Upton's Senate counterpart, Lisa Murkowski, R-Alaska, ranking Republican on the Energy and Natural Resources Committee, has not yet engaged in this issue this year. However, she worked with Bingaman to craft the 2009 RES and was one of four committee Republicans who voted for it.

"A key person in the whole debate will be Senator Murkowski," says Daniel J. Weiss, senior fellow and director of climate strategy at the Center for American Progress, a Democratic think tank. "Will she support a CES? If she is for it, it could pass the Committee and go to the Senate floor," he said, adding that Republicans in the House remain a formidable obstacle.

Notwithstanding this political reality, the Center for American Progress is participating in the legislative process, proposing a set of key principles that should guide Congress in crafting a CES. Chief among them is that the CES should include "a specific and separate target to ensure the growth of our cleanest electricity resources, including energy efficiency, and wind, solar, geothermal and other truly renewable electricity sources." The center proposed a 35% "carve out" within the Obama administration's goal of 80% clean energy by 2035.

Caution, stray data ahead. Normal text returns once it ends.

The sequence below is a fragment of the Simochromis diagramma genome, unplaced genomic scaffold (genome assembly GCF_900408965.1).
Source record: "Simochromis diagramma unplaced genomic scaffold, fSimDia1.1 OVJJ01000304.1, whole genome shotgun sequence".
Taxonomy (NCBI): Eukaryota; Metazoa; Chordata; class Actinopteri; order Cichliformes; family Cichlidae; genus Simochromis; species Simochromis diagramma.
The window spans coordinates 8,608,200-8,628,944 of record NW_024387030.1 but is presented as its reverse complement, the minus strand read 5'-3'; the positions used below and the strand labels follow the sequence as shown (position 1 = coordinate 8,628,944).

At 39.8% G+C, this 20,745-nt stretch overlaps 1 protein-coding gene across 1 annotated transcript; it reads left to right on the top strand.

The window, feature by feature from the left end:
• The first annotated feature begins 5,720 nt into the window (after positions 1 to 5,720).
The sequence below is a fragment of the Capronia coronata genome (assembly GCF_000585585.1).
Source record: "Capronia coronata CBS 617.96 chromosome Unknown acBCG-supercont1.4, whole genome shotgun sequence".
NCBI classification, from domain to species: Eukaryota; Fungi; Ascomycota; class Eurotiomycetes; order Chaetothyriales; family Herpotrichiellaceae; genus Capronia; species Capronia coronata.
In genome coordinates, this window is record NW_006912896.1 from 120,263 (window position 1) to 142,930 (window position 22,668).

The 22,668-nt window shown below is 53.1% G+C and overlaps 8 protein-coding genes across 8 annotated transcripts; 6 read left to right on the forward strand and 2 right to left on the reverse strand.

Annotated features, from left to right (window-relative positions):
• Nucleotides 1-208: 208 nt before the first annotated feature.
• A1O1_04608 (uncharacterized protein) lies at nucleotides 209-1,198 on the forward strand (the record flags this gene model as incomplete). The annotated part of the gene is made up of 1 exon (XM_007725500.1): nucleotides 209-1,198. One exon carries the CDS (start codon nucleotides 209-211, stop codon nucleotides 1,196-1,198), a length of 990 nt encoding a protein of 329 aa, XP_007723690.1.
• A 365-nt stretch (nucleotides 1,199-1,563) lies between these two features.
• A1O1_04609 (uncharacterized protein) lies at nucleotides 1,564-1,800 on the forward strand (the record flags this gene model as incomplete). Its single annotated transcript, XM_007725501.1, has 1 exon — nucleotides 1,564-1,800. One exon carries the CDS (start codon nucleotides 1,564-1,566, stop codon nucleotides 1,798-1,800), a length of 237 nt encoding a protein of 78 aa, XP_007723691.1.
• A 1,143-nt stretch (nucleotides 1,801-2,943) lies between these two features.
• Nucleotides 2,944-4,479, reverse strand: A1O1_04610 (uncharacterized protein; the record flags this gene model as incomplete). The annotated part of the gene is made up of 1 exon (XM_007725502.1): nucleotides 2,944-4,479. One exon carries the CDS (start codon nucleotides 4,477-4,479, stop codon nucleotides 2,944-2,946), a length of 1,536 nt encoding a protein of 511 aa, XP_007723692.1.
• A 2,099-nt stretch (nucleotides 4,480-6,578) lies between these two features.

"To be attractive to the renewable industry, any CES would have to avoid having renewables competing directly with natural gas. It also has to avoid federal preemption of state rules," Weiss says.

Earlier this month at the National Press Club, Bingaman delivered a speech in which he signed on to the rough concept of a CES.

"For a number of years, I have advanced a renewable electricity standard to ensure long-term demand [for renewables]. The president proposed to expand it to a clean energy standard: 80 percent by 2035. The White House has asked us to work with them," he said. "Key design issues have to be answered: What qualifies as a clean energy standard; how does the proposal account for existing clean energy sources; does the credit trading system that we developed for renewables - how does that fit?"

During the speech, Bingaman also tied the CES directly to generating demand for renewables in order to create domestic jobs, saying, "We need to have a strong domestic market for clean energy technology. Without clean energy market pull in the United States, there will not be the incentive to manufacture or deploy these technologies here."

Even with the obvious obstacles, Bill Wicker, Bingaman's spokesperson, expresses his boss's resolve to move forward.

"There has been excitement and skepticism in reaction to the [president's] proposal. It has been about equally balanced," he says. "But just because something is difficult does not mean we should not try to do it."

Chris Madison is a freelance writer living in Maryland.